So-called country Afghanistan is still one of the biggest graveyards in the world. UNAMA latest report says over five thousandths of civilians were killed and injured since January 2017. Pashtun armed groups such as the Taliban, Daesh and Kuchi-Taliban are mostly responsible for the attacks, and many officials support them based on their common ethnic affiliation.
While there is no any hope in so-called country Afghanistan, the question of partition arises: Why should we live together (...)
Do we need guns to establish our rights?
Are we criminals when we demonstrate? Are we criminals when we do not grow poppies? Are we criminals when we refuse to join the Taliban? Are we criminals when our children have no school and learn by themselves or in an open field? Are we criminals when we know that the best way to improve our lives is through education?
Wednesday 29 April 2009, by
KabulPress.org: People in Daikondi have been demonstrating for several days, asking the government and international community to discharge the corrupt governor Orazgoni and a judge accused of sexual abuse, Shirzad. They also want the immediate release five individuals who were imprisoned for disclosing information about official corruption and sexual abuse in Daikondi. The five are also outspoken promoters of the necessity for building passable roads, adequate schools and health clinics in their deprived area.
They claim that the Karzai government and the international community have done nothing to assist Daikondi. Despite several days of peaceful demonstrations by more than a thousand men, women and children of all ages, there has been no notice by the Afghan government or local or international media. Local Afghan media, understandably, fears to speak because of the history of repercussions from Afghan government officials.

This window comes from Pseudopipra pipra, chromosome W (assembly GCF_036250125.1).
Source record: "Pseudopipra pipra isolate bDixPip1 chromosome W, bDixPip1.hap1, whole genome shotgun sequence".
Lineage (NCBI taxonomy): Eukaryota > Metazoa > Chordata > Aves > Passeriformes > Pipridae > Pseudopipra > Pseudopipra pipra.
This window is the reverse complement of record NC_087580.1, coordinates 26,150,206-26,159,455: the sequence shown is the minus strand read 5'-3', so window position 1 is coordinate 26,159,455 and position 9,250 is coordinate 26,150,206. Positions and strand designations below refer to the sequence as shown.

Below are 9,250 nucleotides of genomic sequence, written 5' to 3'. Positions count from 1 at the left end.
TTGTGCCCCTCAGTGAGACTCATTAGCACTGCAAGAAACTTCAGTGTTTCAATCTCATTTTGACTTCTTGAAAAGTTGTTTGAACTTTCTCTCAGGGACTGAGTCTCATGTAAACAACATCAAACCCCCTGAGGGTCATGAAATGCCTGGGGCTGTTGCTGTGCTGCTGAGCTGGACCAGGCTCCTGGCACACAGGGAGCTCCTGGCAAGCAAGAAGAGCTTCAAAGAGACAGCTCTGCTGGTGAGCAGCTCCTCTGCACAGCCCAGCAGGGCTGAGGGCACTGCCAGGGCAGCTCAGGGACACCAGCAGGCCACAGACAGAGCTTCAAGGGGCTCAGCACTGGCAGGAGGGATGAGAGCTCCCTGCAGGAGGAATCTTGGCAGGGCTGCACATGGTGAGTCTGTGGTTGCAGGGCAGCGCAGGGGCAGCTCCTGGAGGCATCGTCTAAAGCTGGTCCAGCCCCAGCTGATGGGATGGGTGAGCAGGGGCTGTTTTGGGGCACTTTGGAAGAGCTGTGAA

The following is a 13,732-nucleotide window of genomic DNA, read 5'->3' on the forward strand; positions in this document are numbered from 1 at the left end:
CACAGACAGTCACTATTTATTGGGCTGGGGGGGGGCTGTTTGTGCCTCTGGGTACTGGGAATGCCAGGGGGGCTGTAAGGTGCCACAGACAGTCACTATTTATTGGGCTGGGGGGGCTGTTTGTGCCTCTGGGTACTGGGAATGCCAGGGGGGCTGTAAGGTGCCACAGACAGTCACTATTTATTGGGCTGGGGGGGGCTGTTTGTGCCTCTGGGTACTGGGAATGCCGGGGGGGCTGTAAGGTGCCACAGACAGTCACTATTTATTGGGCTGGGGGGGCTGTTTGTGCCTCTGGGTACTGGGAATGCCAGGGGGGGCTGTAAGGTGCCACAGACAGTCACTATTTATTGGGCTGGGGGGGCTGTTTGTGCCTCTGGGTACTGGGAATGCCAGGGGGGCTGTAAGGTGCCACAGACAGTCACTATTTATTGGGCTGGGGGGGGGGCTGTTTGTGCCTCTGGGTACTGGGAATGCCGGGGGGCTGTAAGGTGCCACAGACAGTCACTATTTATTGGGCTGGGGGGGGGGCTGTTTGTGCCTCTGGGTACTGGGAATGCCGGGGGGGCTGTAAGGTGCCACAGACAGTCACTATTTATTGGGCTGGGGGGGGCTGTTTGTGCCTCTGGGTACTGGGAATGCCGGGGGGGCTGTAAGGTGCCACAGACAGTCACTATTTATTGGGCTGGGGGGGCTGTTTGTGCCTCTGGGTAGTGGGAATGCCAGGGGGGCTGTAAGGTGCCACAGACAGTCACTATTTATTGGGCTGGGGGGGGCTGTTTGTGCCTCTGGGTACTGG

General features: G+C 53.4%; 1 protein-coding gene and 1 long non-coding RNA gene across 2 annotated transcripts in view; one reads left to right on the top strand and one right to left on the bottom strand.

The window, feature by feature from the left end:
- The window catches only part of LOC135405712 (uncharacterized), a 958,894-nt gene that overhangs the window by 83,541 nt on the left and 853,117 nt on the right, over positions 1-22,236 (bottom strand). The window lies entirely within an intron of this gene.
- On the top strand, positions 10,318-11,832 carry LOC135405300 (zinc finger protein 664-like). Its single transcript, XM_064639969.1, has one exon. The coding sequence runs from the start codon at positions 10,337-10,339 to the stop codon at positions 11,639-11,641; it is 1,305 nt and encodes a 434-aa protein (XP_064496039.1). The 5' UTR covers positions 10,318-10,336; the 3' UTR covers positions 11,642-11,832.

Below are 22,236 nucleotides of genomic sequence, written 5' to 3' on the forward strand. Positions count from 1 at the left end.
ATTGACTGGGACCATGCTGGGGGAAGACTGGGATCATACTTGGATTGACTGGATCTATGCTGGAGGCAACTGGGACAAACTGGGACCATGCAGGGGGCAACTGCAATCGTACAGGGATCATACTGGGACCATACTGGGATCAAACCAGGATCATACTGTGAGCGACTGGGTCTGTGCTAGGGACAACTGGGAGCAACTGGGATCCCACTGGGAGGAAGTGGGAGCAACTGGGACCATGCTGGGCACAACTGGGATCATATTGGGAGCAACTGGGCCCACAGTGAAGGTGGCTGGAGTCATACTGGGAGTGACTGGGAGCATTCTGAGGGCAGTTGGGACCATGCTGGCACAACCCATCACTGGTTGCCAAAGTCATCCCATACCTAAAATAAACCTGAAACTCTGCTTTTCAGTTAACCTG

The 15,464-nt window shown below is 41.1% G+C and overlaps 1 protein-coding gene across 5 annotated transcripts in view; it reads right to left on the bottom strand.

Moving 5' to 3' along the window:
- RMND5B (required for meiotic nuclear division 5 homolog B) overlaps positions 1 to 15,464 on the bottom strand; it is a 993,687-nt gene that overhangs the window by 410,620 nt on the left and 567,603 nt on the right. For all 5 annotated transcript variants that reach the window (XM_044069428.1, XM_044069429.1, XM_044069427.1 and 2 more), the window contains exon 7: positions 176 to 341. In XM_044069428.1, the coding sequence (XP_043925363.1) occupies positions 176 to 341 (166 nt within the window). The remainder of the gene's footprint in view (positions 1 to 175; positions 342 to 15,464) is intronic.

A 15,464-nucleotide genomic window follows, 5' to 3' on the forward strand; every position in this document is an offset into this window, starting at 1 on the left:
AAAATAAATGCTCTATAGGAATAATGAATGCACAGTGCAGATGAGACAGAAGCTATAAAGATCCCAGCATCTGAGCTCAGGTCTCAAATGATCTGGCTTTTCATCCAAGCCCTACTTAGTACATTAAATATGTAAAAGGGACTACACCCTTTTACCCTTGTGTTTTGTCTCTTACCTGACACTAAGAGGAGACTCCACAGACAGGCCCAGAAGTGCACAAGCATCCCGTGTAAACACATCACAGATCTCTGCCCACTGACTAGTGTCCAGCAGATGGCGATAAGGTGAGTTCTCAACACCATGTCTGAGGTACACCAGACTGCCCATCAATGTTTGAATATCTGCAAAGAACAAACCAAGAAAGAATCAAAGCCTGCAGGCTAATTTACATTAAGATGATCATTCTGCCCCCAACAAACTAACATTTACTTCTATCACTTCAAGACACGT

Why does the international aid community and the Afghan government spend millions of dollars in provinces where poppies, the drug business, terrorists and the Taliban flourish. Why do they not help the peaceful province Daikondi where the Hazaras live? According toOxfam, in 2007, the total budget for Daikondi’s Agriculture Department was only 2,400 USD. Many suspect this is part of the on-going pattern of ethnic discrimination being practiced against the Hazara people of Daikondi.
Are we criminals when we demonstrate? Are we criminals when we do not grow poppy? Are we criminals when we refuse to join the Taliban? Are we criminals when our children have no school and either learn by themselves or in an open field? Are we criminals when we know that the best way to improve our lives is through education?
According to the Afghanistan Ministry of Higher Education, students from Daikondi rank second in national exams for university admission, just behind students from Bamian. Bamian is another province where Hazaras are located. The Taliban destroyed two well-known Buddah sculptures there in 2001. Hazaras believe that their difficulties are a continuation of the discrimination and genocide accomplished primarily to remove all signs of Hazara culture in Afghanistan.
The government and President Hamid Karzai himself have promised several times to build a main road between Kabul-Bamian but have done nothing. Same as Bamian which has the only female governor of Afghanistan, and Daikondi, which has the only female mayor in Afghanistan is there.
People in Daikondi say they will continue their protest for their rights in a civilized way, and will not use guns, like so many others.
View online : Kamran’s stories in Farsi (Dari)